Ogden, UT asked in Adoption, Child Custody and Family Law for Utah

Q: Can I get 50/50 custody or any legal rights of my non biological son?

I got with my ex when she was pregnant, found out she cheated on me at least twice since he was born. I left two months before his third birthday in April 2017, had him every other weekend until October 2018 when I offered to pay half his daycare to get 50/50 custody and have had him every other week plus parts of her weeks when she has to go out of town for work. We were never married. She's told me that she would put me on the birth certificate and now refuses to do so

1 Lawyer Answer

Brian Craig

Answered
  • Divorce Lawyer
  • Logan, UT
  • Licensed in Utah

A: A person other than a biological parent, such as a grandparent or a step-parent, may petition the court for custody and visitation of a child in Utah. But there must be special circumstances for the court to award custody and visitation to a person who is not a parent.

Utah Code Ann. sec. 30-5a-103 governs custody and visitation for persons other than a parent. Utah recognizes that parents retain the fundamental right and duty to exercise primary control over the care, supervision, upbringing, and education of their children. There is a rebuttable presumption that a parent's decisions are in the child's best interests. A court may rebut the presumption and grant custodial or visitation rights to a person other than a parent who, by clear and convincing evidence, has established all of the following:

(a) the person has intentionally assumed the role and obligations of a parent;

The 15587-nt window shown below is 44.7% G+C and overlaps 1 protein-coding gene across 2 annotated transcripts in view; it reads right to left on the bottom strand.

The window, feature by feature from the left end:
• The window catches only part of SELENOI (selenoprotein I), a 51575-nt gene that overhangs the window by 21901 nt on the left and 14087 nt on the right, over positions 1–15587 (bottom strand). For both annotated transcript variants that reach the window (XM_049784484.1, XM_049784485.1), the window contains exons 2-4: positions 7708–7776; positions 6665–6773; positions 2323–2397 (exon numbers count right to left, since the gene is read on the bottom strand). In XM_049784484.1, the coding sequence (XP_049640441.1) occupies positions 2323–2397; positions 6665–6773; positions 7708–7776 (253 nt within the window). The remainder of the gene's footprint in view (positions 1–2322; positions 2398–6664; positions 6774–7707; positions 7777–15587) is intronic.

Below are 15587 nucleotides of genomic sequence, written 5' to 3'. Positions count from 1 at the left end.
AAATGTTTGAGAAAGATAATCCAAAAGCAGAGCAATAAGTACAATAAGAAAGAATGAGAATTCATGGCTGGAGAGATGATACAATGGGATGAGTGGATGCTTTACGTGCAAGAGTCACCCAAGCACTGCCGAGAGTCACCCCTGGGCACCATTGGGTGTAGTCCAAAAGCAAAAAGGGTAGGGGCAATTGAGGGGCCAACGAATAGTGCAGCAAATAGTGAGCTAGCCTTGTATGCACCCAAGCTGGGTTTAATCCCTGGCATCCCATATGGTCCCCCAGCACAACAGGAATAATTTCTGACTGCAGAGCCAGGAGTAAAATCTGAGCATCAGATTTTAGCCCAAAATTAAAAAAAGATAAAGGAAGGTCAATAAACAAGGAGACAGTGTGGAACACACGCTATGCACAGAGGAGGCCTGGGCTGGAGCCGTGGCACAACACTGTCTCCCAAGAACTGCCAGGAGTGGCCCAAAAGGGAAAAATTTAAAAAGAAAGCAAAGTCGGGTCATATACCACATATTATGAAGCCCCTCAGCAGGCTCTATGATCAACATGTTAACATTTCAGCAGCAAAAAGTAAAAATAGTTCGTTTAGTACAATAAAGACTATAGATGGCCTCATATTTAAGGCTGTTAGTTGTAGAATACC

(b) the person and the child have formed an emotional bond and created a parent-child type relationship;

(c) the person contributed emotionally or financially to the child's well being;

(d) assumption of the parental role is not the result of a financially compensated surrogate care arrangement;

(e) continuation of the relationship between the person and the child would be in the child's best interests;

(f) loss or cessation of the relationship between the person and the child would be detrimental to the child; and

(g) the parent:

(i) is absent; or

(ii) is found by a court to have abused or neglected the child.

Showing absence, abuse, or neglect by the parent is most challenging part. As with other areas of family law, the best interests of the child are paramount. The person who is not a biological parent may petition the court for custody by filing a verified petition in the county in which the child currently resides.

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